Eastern Michigan University

Resolving Conflict One-on-One

  1. Talk with the other person
    1. Ask the other person when it would be convenient to meet
    2. Arrange to meet in a place where you won't be interrupted
  2. Focus on behavior and events
    1. Say “When this happens...” instead of “When you do..."
    2. Describe a specific instance or event instead of generalizing
  3. Listen carefully
    1. Listen to what the other person is saying instead of preparing to react
    2. Avoid interrupting the other person
    3. After the other person finishes speaking, rephrase what was said to make sure you understand it
    4. Ask questions to clarify your understanding
  4. Identify where you agree and disagree
    1. Summarize the areas of agreement and disagreement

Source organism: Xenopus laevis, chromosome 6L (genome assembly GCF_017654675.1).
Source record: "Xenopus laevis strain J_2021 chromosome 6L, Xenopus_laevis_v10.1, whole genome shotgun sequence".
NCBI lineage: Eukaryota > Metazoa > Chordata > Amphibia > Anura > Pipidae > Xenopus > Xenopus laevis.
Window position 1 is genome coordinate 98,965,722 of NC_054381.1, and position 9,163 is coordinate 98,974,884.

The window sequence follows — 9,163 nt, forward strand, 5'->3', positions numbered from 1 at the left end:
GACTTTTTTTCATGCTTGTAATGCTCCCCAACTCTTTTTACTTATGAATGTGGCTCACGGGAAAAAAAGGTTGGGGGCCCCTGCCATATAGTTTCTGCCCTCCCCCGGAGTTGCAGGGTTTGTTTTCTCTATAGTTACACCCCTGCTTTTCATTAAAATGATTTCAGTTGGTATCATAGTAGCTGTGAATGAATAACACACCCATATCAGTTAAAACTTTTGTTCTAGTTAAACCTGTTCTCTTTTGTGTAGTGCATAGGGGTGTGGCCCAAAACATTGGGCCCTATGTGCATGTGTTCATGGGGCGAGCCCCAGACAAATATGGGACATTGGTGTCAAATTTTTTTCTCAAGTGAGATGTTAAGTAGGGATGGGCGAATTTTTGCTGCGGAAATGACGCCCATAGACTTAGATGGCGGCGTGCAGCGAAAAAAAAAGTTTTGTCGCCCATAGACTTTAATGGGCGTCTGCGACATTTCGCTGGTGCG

2. Ask if he or she agrees with your assessment
    3. Modify your assessment until you both agree on areas of conflict
  5. Prioritize the areas of conflict
    1. Discuss which areas of conflict are most important to each of you to resolve
  6. Develop a plan to work on each
    1. Focus on the future
    2. Set up future meeting times to continue your important discussions
  7. Follow up on your plan
    1. Stick with the discussions until you’ve worked through each area of conflict
    2. Maintain a collaborative, “let’s-work-out-a-solution” attitude
  8. Build on your success
    1. Look for opportunities to point out progress
    2. Compliment the other person’s insights/achievements
    3. Congratulate each other when you make progress, even if it’s just a small step. Your hard work will pay off when scheduled discussions eventually give way to ongoing, friendly communication.

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